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The Curse of the Pharaohs - Elizabeth Peters

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Genre: Crime / Thriller / Author: Elizabeth Peters / Paperback / 320 Pages / Book is published 2006-06-29 by Robinson Publishing

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    2 Reviews
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      19.09.2013 21:13
      Very helpful



      Egyptian adventure with something for everyone

      This is the second novel in the excellent Egyptology murder mystery series, set around five years after the first. The series is based around the adventures of Amelia Peabody and her family, and the second instalment is just as good as the first.

      Following Peabody and Emerson's marriage at the end of the first book, the two of them are back in England, with their five-year-old son, Walter Ramses, who is proving a bit of a handful even at this early age! Emerson is eager to get back to Egypt, as the prehistoric archaeology of southern England is not quite to his taste, and even Peabody is beginning to yearn for the country she fell in love with. The perfect opportunity is provided when Lady Baskerville asks them to take over her late husband's excavations in the Valley of the Kings. Her husband died in mysterious circumstances, just before opening the tomb, so of course, rumours of a curse abound, and no other archaeologists will touch it. The Emersons are not affected by any such nonsense, though, and so set of for Egypt, leaving their son behind. Once they get there, they find the media have been fired up by talk of a curse, and it is almost impossible to get any work done; in particular, the Irish journalist Kevin O'Connell is determined to get a story no matter what. Peabody is certain that it wasn't a curse that killed Lord Baskerville, but equally certain that his death was not from natural causes...

      In many ways, the second novel is quite similar to the first; Elizabeth Peters has hit on a winning formula and sticks to it. We get a delicious mix of archaeological adventures, and murder mystery. As an archaeologist myself, with particular interest in Egyptology, I love all the little details that make the excavations so realistic for their period. The main characters are just as charming as ever; Peabody with her implacable common-sense, and Emerson with his apparent temper hiding a great tenderness. Although he doesn't appear much in this story, their son Walter, better known as Ramses, is set up to be a brilliant addition to alter books. Already he shows a tremendous precocity, excavating the compost heap in search of bones! Also introduced in this book are a few recurring characters; the journalist O'Connell has a huge part to play, despite Emerson's dislike of him, and there is also Cyrus Vandergelt, the wealthy American amateur, who becomes one of the family's closest friends. The style of writing is brilliant; very tongue-in-cheek, in parody of a lot of late Victorian adventure novels, and it made me laugh out loud in places. The plot, while entertaining enough, is not particularly important. What is important is the characters, and the way they react to the plot, as well as the rich and beautiful setting of Egypt. I would fully recommend these series. Those interested in early Egyptology will adore the period details, but even those who aren't will warm to the lively characters, and the overblown romantic style of writing.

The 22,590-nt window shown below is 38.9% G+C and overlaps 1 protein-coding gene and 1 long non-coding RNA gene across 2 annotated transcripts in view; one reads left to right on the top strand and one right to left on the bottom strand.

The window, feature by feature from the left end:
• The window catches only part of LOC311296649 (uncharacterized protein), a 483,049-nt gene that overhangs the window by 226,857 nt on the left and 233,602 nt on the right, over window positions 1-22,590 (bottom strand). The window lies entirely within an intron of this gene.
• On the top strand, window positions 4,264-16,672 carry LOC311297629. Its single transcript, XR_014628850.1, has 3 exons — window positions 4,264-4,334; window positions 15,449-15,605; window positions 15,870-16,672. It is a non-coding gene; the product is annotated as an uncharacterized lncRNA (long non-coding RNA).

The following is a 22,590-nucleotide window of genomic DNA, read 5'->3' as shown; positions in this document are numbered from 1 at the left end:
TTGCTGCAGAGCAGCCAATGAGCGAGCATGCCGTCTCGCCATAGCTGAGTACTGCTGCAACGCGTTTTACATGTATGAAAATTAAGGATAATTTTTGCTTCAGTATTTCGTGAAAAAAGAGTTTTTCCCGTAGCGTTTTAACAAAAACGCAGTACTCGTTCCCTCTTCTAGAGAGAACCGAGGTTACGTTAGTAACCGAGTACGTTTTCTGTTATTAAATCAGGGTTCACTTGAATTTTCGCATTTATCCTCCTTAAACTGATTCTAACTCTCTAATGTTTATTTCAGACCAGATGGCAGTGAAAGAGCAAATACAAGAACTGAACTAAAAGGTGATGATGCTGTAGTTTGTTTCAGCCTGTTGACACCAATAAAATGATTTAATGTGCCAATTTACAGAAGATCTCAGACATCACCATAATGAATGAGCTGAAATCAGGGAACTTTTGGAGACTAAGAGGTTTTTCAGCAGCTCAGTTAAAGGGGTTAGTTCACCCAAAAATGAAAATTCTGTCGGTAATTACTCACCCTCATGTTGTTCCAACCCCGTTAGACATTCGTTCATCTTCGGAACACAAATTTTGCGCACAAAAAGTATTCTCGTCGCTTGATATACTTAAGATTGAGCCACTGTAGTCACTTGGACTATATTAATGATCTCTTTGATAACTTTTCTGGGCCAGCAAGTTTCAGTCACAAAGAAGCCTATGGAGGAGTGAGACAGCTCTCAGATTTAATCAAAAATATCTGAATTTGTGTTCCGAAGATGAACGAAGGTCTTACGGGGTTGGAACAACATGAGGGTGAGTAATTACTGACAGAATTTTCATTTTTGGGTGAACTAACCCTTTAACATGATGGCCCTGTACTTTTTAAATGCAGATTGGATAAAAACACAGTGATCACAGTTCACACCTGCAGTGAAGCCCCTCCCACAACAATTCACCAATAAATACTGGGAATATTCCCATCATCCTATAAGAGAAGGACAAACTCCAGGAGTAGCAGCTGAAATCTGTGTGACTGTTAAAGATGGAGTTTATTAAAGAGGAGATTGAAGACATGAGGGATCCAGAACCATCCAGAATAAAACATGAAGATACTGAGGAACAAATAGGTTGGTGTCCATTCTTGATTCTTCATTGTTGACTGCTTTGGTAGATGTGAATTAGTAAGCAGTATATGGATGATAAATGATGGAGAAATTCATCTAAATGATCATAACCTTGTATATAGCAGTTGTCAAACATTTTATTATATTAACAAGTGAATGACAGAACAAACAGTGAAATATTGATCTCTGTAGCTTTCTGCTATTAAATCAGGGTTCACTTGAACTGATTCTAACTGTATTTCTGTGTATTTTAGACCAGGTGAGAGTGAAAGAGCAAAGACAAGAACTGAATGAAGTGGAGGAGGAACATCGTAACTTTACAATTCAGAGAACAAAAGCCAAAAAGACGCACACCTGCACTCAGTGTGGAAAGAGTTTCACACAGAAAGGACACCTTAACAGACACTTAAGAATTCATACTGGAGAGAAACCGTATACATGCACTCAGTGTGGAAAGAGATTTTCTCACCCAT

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        30.10.2009 21:20
        Very helpful



        Amelia Peabody sleuth mother and Egyptologist wife but not necessarily in that order

        This book is the second book in the Amelia Peabody series. I started to read the Elizabeth Peters books several years ago and got hooked on her amusing style of writing which I think is very mischievous and tongue in cheek.

        About the Author
        Now Elizabeth Peters is a nom de plume and her real name is Barbara G. Mertz

        This is her blurb from her internet site about herself

        "Barbara G. Mertz studied at the Oriental Institute of the University of Chicago, receiving an M.A. in 1950 and a Ph.D. in Egyptology in 1952. In 1950 she married Richard Mertz and had two children, Elizabeth and Peter. She was divorced in 1969. A past president of American Crime Writers League, she presently serves on the Editorial Advisory Board of KMT, A Modern Journal of Ancient Egypt. She is also a member of the Egypt Exploration Society and the James Henry Breasted Circle of the Oriental Institute. Under her own name she is the author of Temples, Tombs and Hieroglyphs, A Popular history of Ancient Egypt and Red Land, Black Land, Daily Life in Ancient Egypt. Under her pseudonym as Barbara Michaels she has written twenty nine novels of suspense. As Elizabeth Peters, she has produced thirty seven mystery-suspense novels, many of them set in Egypt and the Middle East.

        About the series